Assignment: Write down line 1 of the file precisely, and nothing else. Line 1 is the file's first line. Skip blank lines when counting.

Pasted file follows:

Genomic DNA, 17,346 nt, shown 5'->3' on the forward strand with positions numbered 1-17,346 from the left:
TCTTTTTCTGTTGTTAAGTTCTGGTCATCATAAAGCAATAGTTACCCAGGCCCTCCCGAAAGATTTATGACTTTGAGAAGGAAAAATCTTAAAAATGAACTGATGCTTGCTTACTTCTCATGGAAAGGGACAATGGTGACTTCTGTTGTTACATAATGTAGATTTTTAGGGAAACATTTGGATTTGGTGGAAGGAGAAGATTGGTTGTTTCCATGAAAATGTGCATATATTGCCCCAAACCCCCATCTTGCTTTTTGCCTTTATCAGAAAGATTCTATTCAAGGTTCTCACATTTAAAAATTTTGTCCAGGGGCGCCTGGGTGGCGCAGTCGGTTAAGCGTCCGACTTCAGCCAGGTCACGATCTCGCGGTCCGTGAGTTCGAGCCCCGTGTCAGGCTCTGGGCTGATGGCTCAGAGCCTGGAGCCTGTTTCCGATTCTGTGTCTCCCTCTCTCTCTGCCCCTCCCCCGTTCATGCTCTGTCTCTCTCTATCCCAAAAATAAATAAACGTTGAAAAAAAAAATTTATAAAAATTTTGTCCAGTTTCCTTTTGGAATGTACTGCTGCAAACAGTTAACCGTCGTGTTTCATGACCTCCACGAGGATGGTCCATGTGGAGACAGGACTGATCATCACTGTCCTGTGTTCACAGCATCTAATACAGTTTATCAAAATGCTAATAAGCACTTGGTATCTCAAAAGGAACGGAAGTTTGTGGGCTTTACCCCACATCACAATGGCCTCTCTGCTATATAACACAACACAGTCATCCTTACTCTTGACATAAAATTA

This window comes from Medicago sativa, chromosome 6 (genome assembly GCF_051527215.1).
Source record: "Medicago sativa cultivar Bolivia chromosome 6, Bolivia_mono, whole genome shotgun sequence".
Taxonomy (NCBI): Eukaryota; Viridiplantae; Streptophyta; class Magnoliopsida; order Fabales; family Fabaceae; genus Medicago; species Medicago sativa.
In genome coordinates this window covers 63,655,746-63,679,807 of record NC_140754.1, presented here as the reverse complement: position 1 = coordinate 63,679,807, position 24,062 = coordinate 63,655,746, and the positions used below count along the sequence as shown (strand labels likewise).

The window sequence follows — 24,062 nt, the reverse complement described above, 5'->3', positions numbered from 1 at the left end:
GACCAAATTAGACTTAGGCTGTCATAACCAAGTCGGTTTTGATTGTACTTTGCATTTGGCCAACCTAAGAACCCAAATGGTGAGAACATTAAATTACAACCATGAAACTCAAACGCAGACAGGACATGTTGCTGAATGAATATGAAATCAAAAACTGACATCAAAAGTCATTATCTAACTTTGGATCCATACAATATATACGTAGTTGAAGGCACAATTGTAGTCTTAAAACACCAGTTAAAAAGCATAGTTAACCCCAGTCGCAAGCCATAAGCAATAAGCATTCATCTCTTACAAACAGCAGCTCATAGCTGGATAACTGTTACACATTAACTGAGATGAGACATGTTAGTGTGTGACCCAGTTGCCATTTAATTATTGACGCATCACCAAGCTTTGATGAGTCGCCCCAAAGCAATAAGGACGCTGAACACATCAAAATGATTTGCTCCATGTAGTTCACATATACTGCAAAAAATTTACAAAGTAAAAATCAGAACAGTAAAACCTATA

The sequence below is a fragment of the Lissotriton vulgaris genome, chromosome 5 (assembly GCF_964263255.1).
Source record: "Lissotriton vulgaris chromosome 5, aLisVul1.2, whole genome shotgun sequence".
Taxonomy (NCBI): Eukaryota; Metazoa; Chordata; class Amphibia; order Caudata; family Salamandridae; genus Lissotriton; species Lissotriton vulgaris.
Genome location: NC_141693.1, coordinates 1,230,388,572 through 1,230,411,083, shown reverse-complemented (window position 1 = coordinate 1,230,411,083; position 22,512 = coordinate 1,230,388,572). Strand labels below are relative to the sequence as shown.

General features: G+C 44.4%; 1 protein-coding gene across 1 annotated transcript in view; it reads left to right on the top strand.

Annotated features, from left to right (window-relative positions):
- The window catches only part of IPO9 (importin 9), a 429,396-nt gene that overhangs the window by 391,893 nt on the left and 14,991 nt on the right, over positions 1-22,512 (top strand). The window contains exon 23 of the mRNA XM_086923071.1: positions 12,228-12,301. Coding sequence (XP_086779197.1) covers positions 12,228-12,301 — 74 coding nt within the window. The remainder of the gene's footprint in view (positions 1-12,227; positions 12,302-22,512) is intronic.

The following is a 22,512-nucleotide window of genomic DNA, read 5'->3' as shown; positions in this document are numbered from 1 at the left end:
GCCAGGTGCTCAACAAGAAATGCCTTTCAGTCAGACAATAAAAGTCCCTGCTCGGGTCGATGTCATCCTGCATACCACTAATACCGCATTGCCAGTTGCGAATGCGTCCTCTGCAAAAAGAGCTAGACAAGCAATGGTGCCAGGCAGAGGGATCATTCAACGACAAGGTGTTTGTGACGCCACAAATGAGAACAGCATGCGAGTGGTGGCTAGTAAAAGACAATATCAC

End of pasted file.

Genomic DNA, 17,346 nt, shown 5'->3' on the forward strand with positions numbered 1-17,346 from the left: